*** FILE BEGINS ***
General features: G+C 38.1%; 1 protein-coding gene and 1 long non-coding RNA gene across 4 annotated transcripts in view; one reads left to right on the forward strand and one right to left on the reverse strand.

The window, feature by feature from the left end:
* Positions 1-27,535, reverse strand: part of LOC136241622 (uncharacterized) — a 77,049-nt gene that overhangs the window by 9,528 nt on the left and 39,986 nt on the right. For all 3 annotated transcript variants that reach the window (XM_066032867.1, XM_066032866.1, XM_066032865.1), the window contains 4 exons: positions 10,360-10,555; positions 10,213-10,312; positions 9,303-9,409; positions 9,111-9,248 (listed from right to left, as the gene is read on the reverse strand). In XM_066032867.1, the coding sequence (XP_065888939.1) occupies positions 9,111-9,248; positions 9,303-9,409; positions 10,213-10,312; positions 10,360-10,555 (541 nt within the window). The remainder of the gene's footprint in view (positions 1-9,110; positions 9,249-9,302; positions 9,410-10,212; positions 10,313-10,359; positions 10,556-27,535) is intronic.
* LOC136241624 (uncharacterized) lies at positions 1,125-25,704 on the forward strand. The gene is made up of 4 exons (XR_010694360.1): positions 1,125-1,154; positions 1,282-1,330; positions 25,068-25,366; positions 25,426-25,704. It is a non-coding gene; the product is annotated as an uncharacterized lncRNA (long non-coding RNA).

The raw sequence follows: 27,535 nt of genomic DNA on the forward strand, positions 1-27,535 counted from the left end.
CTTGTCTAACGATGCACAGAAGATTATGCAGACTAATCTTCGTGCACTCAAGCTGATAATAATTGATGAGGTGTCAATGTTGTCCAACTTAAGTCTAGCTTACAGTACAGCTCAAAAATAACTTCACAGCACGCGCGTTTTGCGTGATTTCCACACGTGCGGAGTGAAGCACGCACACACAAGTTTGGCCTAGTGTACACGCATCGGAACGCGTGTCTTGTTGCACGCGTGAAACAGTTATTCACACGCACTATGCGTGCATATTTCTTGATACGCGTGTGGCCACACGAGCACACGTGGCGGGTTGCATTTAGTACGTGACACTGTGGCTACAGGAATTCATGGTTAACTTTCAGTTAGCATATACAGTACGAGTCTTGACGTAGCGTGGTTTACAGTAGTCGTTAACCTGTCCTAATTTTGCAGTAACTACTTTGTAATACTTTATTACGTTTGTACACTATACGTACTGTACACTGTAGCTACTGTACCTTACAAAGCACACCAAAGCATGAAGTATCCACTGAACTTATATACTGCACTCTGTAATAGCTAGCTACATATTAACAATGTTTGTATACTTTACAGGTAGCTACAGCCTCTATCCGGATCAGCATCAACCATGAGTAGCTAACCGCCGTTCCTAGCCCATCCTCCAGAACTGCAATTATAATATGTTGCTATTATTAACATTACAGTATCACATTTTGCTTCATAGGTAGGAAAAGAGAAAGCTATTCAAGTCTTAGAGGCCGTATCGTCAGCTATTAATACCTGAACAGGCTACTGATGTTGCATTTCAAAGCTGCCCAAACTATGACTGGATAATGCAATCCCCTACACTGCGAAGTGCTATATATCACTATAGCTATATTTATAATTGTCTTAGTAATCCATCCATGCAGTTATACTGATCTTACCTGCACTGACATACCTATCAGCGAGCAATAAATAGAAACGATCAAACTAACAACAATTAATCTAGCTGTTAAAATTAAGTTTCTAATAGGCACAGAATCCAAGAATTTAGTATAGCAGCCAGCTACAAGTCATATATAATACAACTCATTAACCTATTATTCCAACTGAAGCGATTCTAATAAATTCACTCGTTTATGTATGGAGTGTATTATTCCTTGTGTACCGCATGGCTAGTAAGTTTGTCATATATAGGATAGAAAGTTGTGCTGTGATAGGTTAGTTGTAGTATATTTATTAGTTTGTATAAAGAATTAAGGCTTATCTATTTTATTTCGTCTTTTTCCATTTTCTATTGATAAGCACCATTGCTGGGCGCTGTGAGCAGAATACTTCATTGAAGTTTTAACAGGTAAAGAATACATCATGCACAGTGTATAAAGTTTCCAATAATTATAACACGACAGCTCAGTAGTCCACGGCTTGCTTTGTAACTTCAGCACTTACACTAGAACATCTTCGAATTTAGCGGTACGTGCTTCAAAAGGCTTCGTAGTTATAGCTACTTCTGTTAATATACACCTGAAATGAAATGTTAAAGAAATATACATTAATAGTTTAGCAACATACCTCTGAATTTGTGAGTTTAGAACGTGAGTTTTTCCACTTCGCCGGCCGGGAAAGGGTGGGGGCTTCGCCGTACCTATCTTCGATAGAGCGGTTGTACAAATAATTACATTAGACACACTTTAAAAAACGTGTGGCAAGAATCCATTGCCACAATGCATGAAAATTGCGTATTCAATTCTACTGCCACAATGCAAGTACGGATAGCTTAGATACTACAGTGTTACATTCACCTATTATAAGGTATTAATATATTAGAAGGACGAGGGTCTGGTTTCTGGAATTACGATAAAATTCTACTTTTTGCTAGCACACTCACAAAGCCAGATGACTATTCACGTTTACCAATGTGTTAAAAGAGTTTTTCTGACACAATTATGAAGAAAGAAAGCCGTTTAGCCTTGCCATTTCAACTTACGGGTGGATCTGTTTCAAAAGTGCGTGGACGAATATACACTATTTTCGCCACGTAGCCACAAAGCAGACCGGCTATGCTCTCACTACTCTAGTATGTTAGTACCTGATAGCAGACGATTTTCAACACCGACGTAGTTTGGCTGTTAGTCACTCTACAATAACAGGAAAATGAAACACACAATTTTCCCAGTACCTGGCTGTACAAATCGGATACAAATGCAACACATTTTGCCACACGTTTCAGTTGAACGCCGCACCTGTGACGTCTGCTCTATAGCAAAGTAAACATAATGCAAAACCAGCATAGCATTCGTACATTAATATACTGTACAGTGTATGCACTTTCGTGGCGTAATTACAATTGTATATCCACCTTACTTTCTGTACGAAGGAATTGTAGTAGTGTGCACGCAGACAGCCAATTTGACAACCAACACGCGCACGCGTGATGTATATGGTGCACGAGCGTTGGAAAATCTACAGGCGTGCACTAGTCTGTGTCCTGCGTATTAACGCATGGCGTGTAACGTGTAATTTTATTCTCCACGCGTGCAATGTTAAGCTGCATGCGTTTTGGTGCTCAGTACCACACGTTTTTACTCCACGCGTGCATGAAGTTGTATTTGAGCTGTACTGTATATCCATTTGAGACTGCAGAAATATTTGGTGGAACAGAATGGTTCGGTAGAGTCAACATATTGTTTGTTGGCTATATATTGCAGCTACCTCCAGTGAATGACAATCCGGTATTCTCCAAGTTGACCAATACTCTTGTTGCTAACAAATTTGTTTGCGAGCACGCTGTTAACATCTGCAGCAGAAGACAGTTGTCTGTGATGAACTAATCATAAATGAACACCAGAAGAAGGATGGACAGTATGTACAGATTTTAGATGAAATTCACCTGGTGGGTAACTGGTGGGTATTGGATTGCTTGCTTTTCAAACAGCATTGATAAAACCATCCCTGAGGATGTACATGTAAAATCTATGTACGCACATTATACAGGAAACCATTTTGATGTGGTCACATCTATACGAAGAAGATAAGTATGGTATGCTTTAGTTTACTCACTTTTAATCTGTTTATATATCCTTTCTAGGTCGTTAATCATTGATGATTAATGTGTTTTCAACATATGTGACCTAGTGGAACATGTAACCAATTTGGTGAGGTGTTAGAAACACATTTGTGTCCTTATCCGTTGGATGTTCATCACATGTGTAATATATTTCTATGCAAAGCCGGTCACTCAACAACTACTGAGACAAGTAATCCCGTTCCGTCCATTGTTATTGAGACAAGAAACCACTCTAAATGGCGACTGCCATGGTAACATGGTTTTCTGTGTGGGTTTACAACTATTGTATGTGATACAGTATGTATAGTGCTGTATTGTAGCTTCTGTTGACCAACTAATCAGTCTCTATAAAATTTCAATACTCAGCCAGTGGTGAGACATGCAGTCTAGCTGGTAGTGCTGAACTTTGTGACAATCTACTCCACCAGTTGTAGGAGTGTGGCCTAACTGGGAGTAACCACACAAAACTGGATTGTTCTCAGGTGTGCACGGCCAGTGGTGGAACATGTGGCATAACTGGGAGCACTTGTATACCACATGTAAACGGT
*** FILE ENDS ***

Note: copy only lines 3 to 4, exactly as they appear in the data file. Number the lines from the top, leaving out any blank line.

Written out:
* Positions 1-27,535, reverse strand: part of LOC136241622 (uncharacterized) — a 77,049-nt gene that overhangs the window by 9,528 nt on the left and 39,986 nt on the right. For all 3 annotated transcript variants that reach the window (XM_066032867.1, XM_066032866.1, XM_066032865.1), the window contains 4 exons: positions 10,360-10,555; positions 10,213-10,312; positions 9,303-9,409; positions 9,111-9,248 (listed from right to left, as the gene is read on the reverse strand). In XM_066032867.1, the coding sequence (XP_065888939.1) occupies positions 9,111-9,248; positions 9,303-9,409; positions 10,213-10,312; positions 10,360-10,555 (541 nt within the window). The remainder of the gene's footprint in view (positions 1-9,110; positions 9,249-9,302; positions 9,410-10,212; positions 10,313-10,359; positions 10,556-27,535) is intronic.
* LOC136241624 (uncharacterized) lies at positions 1,125-25,704 on the forward strand. The gene is made up of 4 exons (XR_010694360.1): positions 1,125-1,154; positions 1,282-1,330; positions 25,068-25,366; positions 25,426-25,704. It is a non-coding gene; the product is annotated as an uncharacterized lncRNA (long non-coding RNA).